2. Steganography

Steganography is the “art and science of writing hidden messages in such a way that no one, apart from the sender and intended recipient, suspects the existence of the message.” The word derives from Greek and literally means “concealed writing.” [3]

3. NTFS Metadata

There are three places where metadata for a NTFS file can exist: the Master File Table (MFT), an Alternate Data Stream (ADS), and inside the file [4]. The metadata contained in the MFT is “envelope” metadata, such as modified, accessed, and created (MAC) dates. Then there is the metadata that is commonly referred to as Summary Properties or just Properties. This is the metadata that can be found when you right-click on a file and choose the Summary tab, revealing fields like: Title, Subject, and Author. Depending on the file, the Properties will be contained in an ADS or inside of the file. The Properties are contained inside the file for certain file formats that support this, such as Microsoft Office files or PDF.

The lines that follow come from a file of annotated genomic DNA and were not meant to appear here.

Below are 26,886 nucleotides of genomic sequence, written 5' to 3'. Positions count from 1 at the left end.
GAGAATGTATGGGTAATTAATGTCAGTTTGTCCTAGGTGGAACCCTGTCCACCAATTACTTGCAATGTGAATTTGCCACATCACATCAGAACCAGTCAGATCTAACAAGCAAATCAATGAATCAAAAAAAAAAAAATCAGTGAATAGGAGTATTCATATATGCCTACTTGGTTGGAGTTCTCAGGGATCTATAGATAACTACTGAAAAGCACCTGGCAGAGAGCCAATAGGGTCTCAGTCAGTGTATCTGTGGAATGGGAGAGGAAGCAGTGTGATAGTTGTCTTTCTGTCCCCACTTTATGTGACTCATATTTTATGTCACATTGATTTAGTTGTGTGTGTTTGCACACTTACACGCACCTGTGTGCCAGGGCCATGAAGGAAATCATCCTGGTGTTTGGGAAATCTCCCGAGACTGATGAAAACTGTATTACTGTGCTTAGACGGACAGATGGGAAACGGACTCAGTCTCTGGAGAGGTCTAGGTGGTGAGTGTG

There are two places where this is a problem: in the MFT and in an ADS. Obviously when the metadata is contained inside of the file, the hash will change and the problem does not exist.

4. Hiding in Properties

A file in NTFS is composed of streams. Only one of those streams is the actual file and it is only this stream that is hashed. When a file has Properties, NTFS often stores them in a separate stream that is associated with the file. The association between the file is noted in the MFT. As a separate stream on disk, the size of the stream can be as large as any other file, limited only by available disk space.